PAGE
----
In general whether we are in school or out of school, the academic standards we are asked to teach outnumber the days in the year and outpace students and teachers' time and energy. There are too many standards, yet all of the standards are valuable foundation skills, concepts, and knowledge. So what are teachers to do?
Over time our team has done a good job integrating the standards so that we teach almost all the standards. We still have work to do to integrate the relatively new and very valuable social studies standards into the curriculum. We can do that, but it will take thoughtful effort and dedication.
As far as the remote learning went, we were able to cover all the standards we have covered in past years, and in some cases we covered the standards overall with greater depth. Fortunately we started the year with many integrated units that put us in a good position when remote learning and teaching began. So in general, I would say we did a great job with regard to the academic standards at our grade level.
Signature Projects and Events
At our grade level, we are proud of the wonderful field trips, special projects, and events we include in the yearly program. Unfortunately we had to cancel a few events including a living history presentation, animation grant, sound presentation, and real-time field trips to Boston's Freedom Trail and Great Meadows Nature Preservation. The animation grant has been moved to next year, and we are conducting the field trips virtually. Fortunately we had already engaged in a large number of special events prior to the March remote learning start.
As for signature projects, we were able to move our traditional Global Changemakers project and the Global Cardboard/Recycled Goods challenge online. We sought the silver linings in this area and made the best of it.
Growth Mindsets and an Inclusive Teaching/Learning Community
We began the year with the theme "We all belong here." That included conversations about racism and prejudice. Throughout the year, we discussed these issues and worked at becoming an inclusive, supportive, kind, and caring learning community. So when recent events related to George Floyd's murder flooded the airways, we were able to talk about it as a learning community. This was good.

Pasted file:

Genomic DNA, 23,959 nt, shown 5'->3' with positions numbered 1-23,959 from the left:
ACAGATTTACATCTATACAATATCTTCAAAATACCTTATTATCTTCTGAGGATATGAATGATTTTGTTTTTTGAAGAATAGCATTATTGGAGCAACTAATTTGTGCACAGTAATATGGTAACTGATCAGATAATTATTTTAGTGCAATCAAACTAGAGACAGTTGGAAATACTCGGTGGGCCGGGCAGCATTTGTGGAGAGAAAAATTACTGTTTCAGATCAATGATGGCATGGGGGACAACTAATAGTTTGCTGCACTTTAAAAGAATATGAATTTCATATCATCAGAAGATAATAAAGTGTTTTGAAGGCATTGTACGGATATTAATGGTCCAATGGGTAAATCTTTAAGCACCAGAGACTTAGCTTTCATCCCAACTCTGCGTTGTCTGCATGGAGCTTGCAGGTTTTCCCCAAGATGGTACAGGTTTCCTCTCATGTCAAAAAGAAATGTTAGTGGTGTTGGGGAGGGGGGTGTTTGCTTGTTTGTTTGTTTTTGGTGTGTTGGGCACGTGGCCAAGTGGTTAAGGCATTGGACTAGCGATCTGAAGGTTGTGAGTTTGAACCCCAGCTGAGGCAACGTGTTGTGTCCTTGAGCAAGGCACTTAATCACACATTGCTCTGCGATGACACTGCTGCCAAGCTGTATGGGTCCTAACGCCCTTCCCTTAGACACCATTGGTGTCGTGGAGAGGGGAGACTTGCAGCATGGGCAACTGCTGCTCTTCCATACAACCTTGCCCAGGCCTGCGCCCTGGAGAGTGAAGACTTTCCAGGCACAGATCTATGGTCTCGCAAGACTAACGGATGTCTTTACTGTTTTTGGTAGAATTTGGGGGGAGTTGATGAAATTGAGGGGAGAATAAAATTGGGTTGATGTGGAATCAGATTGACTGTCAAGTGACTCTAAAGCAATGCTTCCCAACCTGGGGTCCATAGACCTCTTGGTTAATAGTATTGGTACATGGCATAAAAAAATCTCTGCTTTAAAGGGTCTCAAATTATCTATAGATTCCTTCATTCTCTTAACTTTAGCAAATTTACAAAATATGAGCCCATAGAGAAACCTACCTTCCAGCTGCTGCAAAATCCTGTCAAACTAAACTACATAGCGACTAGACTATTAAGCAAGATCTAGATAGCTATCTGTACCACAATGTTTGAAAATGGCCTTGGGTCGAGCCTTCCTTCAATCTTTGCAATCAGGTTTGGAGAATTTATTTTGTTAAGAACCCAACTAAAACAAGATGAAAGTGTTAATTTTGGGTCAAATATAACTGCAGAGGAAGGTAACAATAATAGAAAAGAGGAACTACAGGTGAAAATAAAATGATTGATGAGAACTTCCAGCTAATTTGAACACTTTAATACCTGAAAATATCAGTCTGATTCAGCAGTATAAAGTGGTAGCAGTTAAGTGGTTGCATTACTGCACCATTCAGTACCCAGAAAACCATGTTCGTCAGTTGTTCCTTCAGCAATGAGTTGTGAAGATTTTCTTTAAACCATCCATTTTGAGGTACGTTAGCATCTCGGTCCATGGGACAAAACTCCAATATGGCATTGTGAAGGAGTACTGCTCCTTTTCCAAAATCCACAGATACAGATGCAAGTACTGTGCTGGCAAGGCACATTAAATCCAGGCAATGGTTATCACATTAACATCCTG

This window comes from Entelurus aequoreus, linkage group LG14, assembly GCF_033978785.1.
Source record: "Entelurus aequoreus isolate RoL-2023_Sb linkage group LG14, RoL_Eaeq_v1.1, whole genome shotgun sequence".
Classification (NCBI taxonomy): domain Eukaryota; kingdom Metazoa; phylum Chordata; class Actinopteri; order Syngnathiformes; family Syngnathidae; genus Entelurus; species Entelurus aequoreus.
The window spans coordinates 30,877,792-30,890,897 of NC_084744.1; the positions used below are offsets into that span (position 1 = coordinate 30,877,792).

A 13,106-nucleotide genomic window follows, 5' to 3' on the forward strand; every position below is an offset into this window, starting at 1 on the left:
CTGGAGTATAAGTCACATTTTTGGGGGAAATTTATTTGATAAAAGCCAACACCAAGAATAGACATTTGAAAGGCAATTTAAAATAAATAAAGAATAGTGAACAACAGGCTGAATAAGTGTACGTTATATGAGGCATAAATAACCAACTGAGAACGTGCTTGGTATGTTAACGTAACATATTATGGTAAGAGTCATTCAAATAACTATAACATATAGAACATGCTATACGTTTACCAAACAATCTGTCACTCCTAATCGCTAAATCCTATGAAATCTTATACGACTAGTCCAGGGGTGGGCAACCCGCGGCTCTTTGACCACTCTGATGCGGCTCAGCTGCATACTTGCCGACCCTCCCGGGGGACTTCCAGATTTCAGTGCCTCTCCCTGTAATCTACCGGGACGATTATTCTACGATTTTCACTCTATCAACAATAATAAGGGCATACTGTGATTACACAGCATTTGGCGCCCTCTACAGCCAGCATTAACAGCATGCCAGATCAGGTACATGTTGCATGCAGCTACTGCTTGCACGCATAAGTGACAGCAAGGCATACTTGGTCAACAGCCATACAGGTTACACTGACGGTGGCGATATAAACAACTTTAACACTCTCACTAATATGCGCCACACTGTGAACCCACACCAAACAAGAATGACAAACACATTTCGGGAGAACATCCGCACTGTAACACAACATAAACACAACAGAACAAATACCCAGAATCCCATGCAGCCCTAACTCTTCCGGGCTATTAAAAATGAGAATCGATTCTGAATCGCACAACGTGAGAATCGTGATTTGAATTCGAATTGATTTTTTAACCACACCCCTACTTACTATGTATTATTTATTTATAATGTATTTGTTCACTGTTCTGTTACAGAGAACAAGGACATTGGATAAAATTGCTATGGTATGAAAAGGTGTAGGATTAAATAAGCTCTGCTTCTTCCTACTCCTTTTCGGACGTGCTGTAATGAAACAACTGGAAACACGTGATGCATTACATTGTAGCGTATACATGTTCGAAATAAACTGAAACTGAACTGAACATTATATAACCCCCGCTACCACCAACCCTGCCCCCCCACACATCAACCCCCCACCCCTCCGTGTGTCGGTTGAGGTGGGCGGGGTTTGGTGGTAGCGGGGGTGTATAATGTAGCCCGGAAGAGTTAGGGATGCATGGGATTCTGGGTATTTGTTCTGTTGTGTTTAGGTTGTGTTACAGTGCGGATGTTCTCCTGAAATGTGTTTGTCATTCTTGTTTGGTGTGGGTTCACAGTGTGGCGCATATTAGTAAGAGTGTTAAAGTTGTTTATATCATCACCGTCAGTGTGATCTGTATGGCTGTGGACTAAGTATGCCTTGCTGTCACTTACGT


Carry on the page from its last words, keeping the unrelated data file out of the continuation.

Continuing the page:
Similarly we fostered positive learning behaviors and growth mindsets all year long, so when we had to move to remote learning and teaching, students were ready to use that tool kit . That's been positive too.
Consistent Protocols and Expectations
We had a number of protocols and expectations in place for in-school teaching and learning, but when it came to remote learning and teaching, we didn't have those protocols and expectations. We didn't really know what to expect or what we could expect. Now after teaching and learning in the virtual sphere for a few months, I know that we have to impose expectations and protocols that work at school and via remote learning. These protocols and expectations have to include the following:
- Attendance matters - you have to be present
- Participation matters - you have to participate in all aspects of the learning program
- Self advocacy matters - if you don't have what you need, you have to speak up. Remote learning and teaching requires greater amounts of self advocacy because it is not as easy to read students or understand their needs virtually as it is in real time.
- Clear expectations and choices for student work - an even greater level of clarity is required with remote teaching and learning
- Prioritizing and teaching the most important online tools that support a blended learning approach.
We have worked hard in the past many years to create optimal schedules for teaching and learning--the same must be done for next year with blended learning schedules in mind. Some scheduling priorities need to include the following times:
- special educators and regular education teachers teaching together
- small group instruction - RTI
- class meetings
- PLCs and Staff Meetings
- specialist instruction
- parent meetings
- professional planning and response
In general some of the communication protocols we had in place when we moved to remote instruction worked well including the following:
- grade-level website which includes all main information related to grade-level efforts
- weekly newsletter to keep all families, colleagues, and students aware of what has happened, what will happen, and what is happening now
- ready responses to emails from students, colleagues, and family members
- response to student learning efforts by comments, rubrics, shared test results, online practice results
I want to think a bit more about how we can make response to student learning efforts motivating, thoughtful, and inspiring to students. How can we respond to students' learning efforts best to let them know what they are doing that's awesome, and what more they can do to continue their wonderful learning efforts.